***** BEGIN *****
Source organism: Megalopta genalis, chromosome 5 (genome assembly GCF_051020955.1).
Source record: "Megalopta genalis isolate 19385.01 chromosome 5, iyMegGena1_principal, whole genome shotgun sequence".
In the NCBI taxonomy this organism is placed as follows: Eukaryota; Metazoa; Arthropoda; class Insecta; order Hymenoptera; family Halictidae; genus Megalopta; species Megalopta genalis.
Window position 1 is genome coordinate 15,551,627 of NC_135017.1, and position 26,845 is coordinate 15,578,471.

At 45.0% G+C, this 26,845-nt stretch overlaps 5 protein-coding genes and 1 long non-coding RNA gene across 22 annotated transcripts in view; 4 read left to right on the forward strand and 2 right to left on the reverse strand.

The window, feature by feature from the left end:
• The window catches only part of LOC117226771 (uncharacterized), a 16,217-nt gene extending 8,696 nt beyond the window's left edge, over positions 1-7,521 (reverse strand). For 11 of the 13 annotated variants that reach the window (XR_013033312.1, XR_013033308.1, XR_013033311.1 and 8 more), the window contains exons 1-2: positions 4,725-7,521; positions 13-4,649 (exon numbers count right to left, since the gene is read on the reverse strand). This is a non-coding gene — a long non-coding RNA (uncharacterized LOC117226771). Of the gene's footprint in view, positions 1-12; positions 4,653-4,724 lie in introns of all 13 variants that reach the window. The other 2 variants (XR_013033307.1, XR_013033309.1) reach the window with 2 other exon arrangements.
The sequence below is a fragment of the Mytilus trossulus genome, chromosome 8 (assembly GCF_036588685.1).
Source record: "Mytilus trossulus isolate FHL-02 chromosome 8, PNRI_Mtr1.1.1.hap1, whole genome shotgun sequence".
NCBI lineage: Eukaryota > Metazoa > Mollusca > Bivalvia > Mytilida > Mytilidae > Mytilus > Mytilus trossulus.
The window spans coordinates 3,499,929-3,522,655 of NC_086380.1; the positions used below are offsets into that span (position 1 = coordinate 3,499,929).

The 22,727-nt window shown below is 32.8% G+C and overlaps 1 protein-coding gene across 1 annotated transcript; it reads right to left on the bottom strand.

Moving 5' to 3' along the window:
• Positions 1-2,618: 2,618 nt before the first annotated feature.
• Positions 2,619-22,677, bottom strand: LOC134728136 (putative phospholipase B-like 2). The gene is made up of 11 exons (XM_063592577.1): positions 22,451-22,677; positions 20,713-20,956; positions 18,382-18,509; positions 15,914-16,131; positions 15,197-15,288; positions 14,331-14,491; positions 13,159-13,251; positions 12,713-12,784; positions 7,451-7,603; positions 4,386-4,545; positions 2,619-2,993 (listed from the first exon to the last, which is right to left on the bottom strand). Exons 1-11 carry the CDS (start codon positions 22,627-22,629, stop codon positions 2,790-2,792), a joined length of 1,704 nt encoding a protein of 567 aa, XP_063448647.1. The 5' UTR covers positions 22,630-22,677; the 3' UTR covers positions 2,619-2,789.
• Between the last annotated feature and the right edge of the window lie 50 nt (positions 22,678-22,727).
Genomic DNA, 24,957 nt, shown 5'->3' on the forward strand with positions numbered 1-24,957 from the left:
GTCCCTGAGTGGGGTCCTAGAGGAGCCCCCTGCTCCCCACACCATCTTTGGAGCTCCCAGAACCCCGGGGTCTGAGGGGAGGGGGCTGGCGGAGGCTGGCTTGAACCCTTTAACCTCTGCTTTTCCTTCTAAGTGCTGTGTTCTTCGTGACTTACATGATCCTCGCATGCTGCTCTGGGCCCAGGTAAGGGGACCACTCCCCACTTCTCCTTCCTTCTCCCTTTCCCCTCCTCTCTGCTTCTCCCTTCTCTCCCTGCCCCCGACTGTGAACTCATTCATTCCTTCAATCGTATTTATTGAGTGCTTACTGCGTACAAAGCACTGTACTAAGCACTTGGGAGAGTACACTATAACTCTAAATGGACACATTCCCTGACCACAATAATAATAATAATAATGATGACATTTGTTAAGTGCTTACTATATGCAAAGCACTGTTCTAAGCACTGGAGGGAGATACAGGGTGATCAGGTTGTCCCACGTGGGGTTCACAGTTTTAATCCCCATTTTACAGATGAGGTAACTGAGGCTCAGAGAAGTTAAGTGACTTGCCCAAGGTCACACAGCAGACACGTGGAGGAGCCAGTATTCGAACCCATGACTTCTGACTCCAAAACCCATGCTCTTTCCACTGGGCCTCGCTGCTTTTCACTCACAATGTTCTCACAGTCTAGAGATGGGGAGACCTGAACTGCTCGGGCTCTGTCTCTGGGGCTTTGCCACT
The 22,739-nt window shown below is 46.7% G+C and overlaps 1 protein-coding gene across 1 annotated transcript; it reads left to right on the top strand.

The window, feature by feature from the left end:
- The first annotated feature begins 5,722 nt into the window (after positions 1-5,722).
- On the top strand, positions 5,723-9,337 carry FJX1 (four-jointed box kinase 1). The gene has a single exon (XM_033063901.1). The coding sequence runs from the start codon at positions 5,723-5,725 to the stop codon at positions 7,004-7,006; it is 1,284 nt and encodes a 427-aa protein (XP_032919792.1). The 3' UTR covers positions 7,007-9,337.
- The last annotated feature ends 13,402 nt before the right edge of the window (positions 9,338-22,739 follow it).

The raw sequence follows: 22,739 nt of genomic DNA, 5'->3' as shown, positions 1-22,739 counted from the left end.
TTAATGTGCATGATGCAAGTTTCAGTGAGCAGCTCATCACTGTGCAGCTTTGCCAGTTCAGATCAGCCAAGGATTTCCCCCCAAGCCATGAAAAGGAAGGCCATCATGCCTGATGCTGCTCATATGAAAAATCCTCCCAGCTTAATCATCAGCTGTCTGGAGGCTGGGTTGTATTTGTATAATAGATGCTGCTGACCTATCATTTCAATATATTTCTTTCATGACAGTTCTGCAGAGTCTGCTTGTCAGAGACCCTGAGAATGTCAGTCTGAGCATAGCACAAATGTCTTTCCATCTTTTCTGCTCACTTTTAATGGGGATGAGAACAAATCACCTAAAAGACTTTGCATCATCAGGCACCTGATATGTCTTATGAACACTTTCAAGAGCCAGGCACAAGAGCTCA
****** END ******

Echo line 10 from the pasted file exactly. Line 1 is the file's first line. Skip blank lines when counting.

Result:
NCBI lineage: Eukaryota > Metazoa > Mollusca > Bivalvia > Mytilida > Mytilidae > Mytilus > Mytilus trossulus.